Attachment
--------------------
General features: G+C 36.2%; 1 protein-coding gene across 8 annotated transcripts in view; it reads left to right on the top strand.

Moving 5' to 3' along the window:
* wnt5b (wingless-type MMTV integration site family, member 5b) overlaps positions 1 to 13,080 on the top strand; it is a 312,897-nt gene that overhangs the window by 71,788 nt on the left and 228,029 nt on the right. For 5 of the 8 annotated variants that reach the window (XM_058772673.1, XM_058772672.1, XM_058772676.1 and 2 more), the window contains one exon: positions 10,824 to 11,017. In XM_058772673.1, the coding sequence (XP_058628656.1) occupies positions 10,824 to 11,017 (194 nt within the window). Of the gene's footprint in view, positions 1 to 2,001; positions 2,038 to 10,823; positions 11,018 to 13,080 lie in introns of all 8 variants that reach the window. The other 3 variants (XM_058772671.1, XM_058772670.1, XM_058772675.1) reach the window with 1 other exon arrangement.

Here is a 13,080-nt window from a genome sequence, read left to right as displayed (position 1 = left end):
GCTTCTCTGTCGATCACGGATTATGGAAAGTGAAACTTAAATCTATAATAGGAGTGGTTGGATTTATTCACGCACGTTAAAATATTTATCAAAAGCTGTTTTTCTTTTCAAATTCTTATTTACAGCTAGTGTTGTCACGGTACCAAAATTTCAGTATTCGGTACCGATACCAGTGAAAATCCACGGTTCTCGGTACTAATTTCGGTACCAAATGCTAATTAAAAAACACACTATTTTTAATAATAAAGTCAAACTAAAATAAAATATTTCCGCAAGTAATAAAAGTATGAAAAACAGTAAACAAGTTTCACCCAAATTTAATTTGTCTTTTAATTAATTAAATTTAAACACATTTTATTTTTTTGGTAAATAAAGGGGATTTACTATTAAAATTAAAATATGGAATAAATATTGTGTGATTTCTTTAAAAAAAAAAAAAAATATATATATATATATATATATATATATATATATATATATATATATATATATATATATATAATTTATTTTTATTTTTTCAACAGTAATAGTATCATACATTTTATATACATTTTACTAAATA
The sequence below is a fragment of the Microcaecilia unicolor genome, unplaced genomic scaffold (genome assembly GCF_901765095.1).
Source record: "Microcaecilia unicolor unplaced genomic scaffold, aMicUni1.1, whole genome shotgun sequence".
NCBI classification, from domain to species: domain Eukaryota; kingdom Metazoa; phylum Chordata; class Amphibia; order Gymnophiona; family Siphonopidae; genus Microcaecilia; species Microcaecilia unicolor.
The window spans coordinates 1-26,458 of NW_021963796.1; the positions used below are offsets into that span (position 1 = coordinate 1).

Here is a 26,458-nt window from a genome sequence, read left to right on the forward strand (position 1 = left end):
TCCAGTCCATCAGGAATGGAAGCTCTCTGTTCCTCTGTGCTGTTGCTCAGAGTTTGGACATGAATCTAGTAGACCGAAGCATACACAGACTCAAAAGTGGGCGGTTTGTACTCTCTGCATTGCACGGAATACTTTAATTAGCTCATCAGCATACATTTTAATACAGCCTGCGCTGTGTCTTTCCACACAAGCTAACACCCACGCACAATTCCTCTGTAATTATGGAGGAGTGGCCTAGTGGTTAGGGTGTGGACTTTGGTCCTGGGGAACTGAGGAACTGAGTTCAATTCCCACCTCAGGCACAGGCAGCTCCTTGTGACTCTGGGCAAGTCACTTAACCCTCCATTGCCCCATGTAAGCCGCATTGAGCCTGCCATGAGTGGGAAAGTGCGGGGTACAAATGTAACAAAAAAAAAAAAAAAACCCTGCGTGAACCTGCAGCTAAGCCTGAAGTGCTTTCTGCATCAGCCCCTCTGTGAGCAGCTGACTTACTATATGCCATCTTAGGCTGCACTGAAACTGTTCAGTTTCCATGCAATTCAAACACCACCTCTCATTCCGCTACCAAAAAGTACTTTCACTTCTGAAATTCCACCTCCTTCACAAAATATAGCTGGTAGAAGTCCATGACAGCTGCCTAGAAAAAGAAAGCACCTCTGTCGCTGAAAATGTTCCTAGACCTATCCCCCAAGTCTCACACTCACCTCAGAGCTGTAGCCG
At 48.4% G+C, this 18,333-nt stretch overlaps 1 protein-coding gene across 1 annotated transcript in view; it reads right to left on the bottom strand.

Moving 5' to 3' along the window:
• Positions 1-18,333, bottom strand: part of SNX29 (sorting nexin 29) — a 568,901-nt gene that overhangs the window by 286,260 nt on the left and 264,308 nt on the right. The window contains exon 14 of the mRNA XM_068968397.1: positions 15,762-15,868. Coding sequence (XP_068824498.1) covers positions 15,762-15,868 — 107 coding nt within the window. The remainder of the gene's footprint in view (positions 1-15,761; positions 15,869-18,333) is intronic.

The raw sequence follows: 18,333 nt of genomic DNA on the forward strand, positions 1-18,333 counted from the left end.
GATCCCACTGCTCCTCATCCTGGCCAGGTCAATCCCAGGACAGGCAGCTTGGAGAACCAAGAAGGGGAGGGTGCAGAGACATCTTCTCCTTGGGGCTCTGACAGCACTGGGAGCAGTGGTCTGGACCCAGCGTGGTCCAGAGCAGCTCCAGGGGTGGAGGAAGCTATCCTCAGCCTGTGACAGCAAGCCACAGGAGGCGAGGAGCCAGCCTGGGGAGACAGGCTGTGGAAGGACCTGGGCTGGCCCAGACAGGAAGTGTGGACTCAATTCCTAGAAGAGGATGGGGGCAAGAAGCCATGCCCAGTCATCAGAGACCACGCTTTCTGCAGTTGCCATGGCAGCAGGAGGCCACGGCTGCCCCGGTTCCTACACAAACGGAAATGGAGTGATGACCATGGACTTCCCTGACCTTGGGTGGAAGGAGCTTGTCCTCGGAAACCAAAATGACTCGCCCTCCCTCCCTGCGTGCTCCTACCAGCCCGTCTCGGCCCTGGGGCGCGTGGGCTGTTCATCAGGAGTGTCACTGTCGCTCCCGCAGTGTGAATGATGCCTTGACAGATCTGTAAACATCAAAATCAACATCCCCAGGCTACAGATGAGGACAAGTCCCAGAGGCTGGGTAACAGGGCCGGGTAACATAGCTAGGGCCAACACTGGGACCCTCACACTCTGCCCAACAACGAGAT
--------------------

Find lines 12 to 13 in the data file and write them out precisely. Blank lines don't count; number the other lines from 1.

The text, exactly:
At 48.4% G+C, this 18,333-nt stretch overlaps 1 protein-coding gene across 1 annotated transcript in view; it reads right to left on the bottom strand.

Moving 5' to 3' along the window: